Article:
Browse All Tribes or choose a Tribe below:
By signing up I agree to Property Tribes Terms and Conditions
Already a PT member? Log In
Sign Up With Facebook, Twitter, or Google
By signing up, I agree to Property Tribes Terms and Conditions
Already a PT member? Log In
Don't have an account? Sign Up
To reset your password just enter the email address you registered with and we'll send you a link to access a new password.
See my post above - LHA bill for PRS is £9.3 billion pa - but HMRC collects £8 billion pa in taxes from PRS - so net cost is then £1.3 billion pa.
That translates to c.£ 18 weekly net for PRS to house the 1.5 million LHA claimants.
Contrast that with SRS getting some £17 billion plus in HB pa but paying no tax thereon - hence average cost of housing the 3.2 million HB claimants is then c.£104 weekly.
But the tax is not being collected from the same landlords receiving the housing benefit so much of that tax would still be collected without the housing benefit being paid in the PRS.
Agreed - but the cost to Taxpayer of subsidising PRS is tiny compared to subsidising existing SRS - and miniscule compared to subsidy cost of an even bigger SRS if we build millions of new Council homes - with tenancies given primarily to the destitute as we have since 1977
As I flagged in my opening post above - Taxpayers either put in massive Capital Subsidy for new build Social Homes - or we continue as we have since the 1980s by subsidising rents via HB.
Tory soundbite from 1980s was "let HB take the strain",
You also need to remember that core ethos of SRS in early post war decades - was new Council homes aimed primarily at workers paying own rents to repay build costs (which they did)
The evidence for workers paying own rents is that HB claimants in 1980 were just 10% in SRS.
English Housing Survey flags that only 35% of HB/LHA total goes to PRS - noting that LHA has been frozen for 6.5 yrs
The methodology of the current benefit system means that however much the min wage is increased (within bounds of reason) it is not likely to put more cash in the pockets of existing benefit claimant cohort.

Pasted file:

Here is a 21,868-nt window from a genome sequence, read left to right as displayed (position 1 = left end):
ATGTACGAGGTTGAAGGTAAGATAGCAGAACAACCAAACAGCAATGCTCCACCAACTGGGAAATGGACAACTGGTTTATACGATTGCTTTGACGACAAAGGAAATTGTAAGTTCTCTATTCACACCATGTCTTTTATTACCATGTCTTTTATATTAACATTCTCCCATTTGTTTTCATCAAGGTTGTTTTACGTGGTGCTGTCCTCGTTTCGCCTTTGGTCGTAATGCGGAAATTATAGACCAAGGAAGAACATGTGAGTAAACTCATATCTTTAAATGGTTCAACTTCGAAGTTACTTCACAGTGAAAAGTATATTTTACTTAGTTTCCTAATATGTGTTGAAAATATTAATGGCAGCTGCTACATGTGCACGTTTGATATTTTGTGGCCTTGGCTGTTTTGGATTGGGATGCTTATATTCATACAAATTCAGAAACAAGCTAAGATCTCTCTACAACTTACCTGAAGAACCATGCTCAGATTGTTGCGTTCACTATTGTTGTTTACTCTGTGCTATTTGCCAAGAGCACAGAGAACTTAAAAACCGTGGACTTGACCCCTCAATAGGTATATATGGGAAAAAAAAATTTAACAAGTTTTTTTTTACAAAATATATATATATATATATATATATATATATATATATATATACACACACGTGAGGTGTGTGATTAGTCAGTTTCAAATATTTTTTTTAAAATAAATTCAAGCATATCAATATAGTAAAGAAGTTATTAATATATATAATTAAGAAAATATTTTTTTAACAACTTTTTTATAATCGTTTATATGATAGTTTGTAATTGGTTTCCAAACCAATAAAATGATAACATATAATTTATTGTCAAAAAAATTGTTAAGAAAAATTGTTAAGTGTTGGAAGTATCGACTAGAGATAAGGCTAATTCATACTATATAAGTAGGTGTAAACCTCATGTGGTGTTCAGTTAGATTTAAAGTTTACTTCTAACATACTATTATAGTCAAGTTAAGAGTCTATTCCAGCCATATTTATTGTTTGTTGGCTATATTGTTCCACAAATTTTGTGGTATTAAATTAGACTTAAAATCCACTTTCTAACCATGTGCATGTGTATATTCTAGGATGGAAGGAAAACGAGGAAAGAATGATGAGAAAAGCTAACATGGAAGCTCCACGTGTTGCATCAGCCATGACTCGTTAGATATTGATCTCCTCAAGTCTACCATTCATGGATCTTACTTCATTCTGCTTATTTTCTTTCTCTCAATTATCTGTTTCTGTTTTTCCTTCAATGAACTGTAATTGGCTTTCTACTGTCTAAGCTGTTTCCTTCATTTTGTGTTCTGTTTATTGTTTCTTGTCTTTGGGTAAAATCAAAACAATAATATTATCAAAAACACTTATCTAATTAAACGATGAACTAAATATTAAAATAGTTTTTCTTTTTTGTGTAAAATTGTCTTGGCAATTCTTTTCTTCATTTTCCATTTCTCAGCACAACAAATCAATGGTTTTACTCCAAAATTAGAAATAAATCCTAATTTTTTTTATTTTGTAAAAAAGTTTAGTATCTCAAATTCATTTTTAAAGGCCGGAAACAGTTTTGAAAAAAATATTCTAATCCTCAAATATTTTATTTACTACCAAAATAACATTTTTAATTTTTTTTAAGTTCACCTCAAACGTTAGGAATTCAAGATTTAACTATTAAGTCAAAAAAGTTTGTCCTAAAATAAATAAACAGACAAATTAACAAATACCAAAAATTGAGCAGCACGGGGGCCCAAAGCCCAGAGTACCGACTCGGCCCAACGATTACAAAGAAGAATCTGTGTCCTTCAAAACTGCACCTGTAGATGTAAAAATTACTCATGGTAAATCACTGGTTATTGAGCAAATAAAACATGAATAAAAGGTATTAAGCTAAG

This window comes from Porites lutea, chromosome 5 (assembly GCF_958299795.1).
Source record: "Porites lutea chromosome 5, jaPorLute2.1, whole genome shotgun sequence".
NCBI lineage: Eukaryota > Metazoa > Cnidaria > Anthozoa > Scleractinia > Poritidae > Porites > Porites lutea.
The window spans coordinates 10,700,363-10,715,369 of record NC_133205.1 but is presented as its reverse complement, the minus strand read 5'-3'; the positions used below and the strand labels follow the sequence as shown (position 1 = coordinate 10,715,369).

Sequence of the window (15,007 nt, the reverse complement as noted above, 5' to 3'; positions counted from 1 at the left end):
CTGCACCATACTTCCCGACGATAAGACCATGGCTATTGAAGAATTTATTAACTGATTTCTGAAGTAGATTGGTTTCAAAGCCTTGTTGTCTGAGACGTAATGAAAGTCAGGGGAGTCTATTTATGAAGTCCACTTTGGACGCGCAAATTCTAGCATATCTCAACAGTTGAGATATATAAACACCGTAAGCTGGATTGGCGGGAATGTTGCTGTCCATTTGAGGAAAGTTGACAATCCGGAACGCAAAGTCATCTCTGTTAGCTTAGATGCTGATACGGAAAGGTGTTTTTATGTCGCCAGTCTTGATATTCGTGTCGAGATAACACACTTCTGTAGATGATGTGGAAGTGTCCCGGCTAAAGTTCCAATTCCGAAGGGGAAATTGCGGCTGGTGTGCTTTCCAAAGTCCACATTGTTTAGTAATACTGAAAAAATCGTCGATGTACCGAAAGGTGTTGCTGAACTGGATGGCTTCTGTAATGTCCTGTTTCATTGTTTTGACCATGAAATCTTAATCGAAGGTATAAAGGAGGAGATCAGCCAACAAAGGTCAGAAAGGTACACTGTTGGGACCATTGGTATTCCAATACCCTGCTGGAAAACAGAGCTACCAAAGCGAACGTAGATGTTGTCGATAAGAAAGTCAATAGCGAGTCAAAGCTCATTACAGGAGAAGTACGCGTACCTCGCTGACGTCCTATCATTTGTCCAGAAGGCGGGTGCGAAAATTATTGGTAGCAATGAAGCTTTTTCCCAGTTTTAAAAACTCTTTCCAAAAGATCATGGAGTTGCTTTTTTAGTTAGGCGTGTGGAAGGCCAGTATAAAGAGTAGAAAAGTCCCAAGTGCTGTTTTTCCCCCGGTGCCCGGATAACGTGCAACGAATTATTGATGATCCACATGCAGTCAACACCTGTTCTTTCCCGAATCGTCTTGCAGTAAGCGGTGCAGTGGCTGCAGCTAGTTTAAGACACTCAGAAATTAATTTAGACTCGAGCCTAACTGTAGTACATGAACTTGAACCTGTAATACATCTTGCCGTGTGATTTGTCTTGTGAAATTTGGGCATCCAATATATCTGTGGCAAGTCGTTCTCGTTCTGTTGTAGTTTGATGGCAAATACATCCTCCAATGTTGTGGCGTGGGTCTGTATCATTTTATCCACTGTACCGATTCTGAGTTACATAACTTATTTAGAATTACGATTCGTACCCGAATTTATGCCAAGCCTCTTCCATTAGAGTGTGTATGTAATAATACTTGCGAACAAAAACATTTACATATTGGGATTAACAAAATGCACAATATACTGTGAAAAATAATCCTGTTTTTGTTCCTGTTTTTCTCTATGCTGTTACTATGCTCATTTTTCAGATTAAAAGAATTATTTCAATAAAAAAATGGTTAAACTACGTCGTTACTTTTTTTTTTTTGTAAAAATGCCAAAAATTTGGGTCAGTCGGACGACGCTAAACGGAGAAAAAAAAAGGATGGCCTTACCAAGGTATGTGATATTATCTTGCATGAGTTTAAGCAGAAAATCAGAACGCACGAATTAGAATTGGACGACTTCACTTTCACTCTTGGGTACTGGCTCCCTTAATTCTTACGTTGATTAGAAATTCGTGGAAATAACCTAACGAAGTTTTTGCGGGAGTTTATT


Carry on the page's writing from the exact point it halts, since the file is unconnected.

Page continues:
Reason being - the 65% benefit clawback from extra net earnings - so above the Applicable Amount of c.£73 weekly - an extra £100 say in earnings nets £68 - and 65% of that £68 is taken away from benefits - leaving just £23.80 as extra wages - but from that also needs to be deducted commute/pension/child care/work lunches etc etc - so many such claimants end up with less money than before returning to work or before increasing hrs etc.
More new social housing - whilst we retain the 1977 change to needs based tenancy allocation - will simply mean a ballooning HB bill for SRS.
Many new SRS tenants would be taken from the 1.5 million LHA claimants in PRS I imagine. So the balance would shift HB even further away from PRS.
Rent controls in PRS are a possibility - but unlikely to cull LHA claimants (nor their LHA cost) as in SE especially LHA is so far behind actual rents.
The entire benefit systems needs to be reviewed, what you describe encourages people to work part time knowing their income will be topped up. I am also firmly of the view that the minimum wage needs to be increased to a more realistic level.
The first and perhaps most important point is the blatant 'shock horror politics' of the £70 billion figure.
The current £24bn housing benefit bill (HB/LHA and UC equivalents) if inflated at [CPI+1%] would see it increase to £74bn by 2050 - and the current proposal from the Government for council and HA rents is to increase them by CPI+1% from 2020. Hence the current policy from the Tories is for HB to be £70bn+ by 2050 and s the CSJ which is a Tory think tank set up by Iain Duncan Smith is making shock horror comments about Tory policy ... and how coincidental this is released just before the latest budget!!
I suspect - and Monday this week will reveal - that this 'shock horror' announcement is a premise for some further cuts and constraints to housing benefit in the budget. Yet as the Tories have announced their interion to allow CPI+1% increases to HB for social (ahem!) landlords then this leaves ony PRS housing benefit as an option for them to constrain!
We will see on Monday but let me leave you with the facts from 2010 to 2017 (the latest details we have):
The Yellow line is the average HB increase of 22% and thus way behind social housing rent increases
The average LHA increase for the PRS in this period was 1.4% - So the Tories have been regulating the PRS with housing benefit rates while at the same time letting it run riot for council and HA landlords!!